1 Timothy 5:24-25 (NIV) — “The sins of some men are obvious, reaching the place of judgment ahead of them: The sins of others trail behind them. In the same way, good deeds are obvious and even those that are not cannot be hidden.”
To me, this is both a powerful set of scriptures and an obvious Wake Up Call!
I’m currently working on a sermon titled “Captain Obvious,” and our opening verse will be a springboard for that message.
For this article — for me as a Bible reading believer, these verses draw to mind several important things: the blatant sins that everyone recognizes, and those that are hidden. Those words and deeds that mislead others and good deeds that speak for themselves.
For me, the thrones of the New Testament are obvious themes, mental pictures of illustrations.
2 Corinthians 5:10 — “For we must all appear before the Judgment Seat of Christ, that each may receive what is due him for the things done while in the body, whether good or bad.”
It’s important to understand this particular throne of judgment isn’t for everyone, but for believers. (Romans 10:9 — “If you declare with your mouth that Jesus is Lord and believe in your heart that God raised Him from the dead, you will be saved.”)
So it seems obvious that if there’s a judgment for the saved, there will be a judgment for the unsaved.
Revelation 20:11-15 — “Then I saw a great white throne and Him who was seated on it. Earth and sky fled from His presence, and there was no place for them. And I saw the dead, great and small, standing before the throne, and books were opened. Another book was opened, which is the Book of Life. The dead were judged according to what they had done as recorded in the books. The sea gave up the dead that were in them, and each person was judged according to what he had done. Then death and Hades were thrown into the Lake of Fire. The Lake of Fire is the second death. If anyone’s name was not found written in the Book of Life, he was thrown into the Lake of Fire.”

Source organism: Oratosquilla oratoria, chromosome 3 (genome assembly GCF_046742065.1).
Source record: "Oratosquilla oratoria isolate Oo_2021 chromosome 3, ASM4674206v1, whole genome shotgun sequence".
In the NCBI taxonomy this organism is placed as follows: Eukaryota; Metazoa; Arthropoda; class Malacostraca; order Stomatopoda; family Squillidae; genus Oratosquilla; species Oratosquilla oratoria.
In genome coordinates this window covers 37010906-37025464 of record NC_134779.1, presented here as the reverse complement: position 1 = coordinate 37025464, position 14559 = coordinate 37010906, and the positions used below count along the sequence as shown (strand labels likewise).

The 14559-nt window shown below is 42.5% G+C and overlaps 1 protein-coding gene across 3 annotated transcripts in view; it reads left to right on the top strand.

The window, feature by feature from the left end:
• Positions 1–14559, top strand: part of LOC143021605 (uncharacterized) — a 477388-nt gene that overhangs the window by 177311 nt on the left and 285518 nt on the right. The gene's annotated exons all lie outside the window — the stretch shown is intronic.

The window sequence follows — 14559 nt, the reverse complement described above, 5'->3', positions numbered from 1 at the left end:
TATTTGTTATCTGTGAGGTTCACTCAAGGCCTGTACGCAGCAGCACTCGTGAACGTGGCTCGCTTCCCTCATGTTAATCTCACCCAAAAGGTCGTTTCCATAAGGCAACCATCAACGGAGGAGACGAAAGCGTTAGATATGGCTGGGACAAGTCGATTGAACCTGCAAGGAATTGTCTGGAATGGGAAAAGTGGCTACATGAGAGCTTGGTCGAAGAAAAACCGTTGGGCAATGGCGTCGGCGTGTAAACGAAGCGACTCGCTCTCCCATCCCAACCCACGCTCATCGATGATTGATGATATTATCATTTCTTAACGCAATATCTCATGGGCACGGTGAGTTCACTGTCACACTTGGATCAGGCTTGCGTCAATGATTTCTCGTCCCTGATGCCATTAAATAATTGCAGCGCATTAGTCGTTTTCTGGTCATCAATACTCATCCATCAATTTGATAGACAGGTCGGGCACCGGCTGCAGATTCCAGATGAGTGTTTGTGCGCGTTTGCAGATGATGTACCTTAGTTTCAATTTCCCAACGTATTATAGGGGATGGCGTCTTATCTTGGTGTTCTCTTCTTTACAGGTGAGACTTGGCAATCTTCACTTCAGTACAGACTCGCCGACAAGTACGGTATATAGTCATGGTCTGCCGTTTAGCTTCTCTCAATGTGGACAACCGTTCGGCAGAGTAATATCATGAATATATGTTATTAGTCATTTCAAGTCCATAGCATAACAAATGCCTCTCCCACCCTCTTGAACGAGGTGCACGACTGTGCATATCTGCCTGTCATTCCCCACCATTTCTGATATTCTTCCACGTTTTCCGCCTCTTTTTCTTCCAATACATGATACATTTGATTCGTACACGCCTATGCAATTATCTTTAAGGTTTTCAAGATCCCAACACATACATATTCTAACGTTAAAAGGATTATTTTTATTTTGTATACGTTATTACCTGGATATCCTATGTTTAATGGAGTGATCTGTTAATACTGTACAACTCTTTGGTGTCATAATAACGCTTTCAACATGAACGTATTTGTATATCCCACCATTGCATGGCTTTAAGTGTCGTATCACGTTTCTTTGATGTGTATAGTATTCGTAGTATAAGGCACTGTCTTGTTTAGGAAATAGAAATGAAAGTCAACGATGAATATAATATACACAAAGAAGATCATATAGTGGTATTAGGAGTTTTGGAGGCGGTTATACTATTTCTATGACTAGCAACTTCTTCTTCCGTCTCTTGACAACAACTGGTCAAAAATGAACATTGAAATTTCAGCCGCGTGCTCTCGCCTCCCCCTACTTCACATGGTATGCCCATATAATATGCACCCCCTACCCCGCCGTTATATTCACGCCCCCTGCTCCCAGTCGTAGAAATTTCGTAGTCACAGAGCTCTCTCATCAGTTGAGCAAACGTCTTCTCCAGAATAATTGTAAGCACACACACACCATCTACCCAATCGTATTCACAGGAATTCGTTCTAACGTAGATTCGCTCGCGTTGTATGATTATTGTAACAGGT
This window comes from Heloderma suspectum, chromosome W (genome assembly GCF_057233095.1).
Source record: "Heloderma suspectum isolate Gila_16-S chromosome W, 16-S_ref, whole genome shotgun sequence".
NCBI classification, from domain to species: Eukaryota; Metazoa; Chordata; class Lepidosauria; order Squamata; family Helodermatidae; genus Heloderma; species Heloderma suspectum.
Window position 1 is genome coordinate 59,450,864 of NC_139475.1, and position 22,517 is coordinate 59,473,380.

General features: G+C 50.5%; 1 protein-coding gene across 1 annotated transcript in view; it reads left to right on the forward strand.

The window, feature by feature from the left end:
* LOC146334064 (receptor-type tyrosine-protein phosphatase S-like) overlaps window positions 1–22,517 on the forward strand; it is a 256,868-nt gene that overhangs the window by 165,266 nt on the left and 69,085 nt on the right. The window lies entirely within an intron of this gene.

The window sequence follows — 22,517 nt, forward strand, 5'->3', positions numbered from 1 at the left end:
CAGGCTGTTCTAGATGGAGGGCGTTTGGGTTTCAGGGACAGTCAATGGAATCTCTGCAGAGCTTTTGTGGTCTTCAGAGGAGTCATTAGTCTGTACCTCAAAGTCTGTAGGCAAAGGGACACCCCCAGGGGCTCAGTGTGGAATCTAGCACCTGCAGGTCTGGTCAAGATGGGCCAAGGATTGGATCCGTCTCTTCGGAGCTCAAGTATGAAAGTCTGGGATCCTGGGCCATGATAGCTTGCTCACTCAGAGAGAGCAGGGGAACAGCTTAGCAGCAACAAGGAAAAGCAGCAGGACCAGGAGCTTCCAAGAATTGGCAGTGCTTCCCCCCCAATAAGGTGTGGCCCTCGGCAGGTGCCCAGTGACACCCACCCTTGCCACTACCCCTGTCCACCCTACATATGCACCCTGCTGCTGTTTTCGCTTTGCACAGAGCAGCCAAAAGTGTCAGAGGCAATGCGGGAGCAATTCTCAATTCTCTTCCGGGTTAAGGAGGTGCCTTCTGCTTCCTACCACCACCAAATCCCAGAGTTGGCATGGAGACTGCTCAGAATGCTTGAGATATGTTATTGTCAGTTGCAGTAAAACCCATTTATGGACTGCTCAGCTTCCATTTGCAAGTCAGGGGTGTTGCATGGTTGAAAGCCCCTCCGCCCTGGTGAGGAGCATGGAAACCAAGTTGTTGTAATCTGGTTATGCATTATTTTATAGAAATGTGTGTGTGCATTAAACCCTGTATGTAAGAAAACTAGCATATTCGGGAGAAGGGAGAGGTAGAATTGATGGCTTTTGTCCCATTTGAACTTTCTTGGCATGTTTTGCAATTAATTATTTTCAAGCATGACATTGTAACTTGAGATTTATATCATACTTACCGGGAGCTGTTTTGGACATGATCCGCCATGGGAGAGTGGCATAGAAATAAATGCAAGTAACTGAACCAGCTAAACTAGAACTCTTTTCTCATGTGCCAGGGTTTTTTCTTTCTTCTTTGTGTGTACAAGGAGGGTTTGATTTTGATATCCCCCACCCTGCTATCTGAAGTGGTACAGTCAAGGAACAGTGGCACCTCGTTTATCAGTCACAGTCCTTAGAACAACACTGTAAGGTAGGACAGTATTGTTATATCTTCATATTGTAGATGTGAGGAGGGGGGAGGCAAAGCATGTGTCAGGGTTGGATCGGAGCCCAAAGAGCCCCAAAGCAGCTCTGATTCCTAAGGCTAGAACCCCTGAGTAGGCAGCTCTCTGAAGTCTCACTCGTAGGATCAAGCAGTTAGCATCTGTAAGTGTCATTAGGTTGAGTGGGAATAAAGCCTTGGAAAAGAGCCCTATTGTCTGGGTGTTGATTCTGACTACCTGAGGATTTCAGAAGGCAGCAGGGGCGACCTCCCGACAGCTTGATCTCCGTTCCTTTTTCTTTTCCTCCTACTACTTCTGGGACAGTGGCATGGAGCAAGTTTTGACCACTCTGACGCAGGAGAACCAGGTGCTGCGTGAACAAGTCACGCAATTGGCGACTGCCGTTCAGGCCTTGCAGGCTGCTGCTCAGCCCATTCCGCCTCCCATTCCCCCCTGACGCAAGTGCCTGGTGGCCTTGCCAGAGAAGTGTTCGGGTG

I’m 61 and have only been a minister for 23 of those years. In those 23 years, I have taught and preached from the New Testament book of Revelation.
I cannot recall how many have said the book of Revelation is scary, too full of things they don’t understand, too many condemnations.
For me personally, my response is: “For the unsaved it should be scary, but for the saved it should be a book of hope.”
As a believer, as a minister, I tend to lean on Ezekiel 2:5 — “And whether they listen or fail to listen … for they are a rebellious people … they will know that a prophet has been among them.”
I share that not as some great prophet but as a nonbeliever who became a believer. The first half of my life as a nonbeliever is completely different from the second half of my life as a believer.
“The change is obvious.”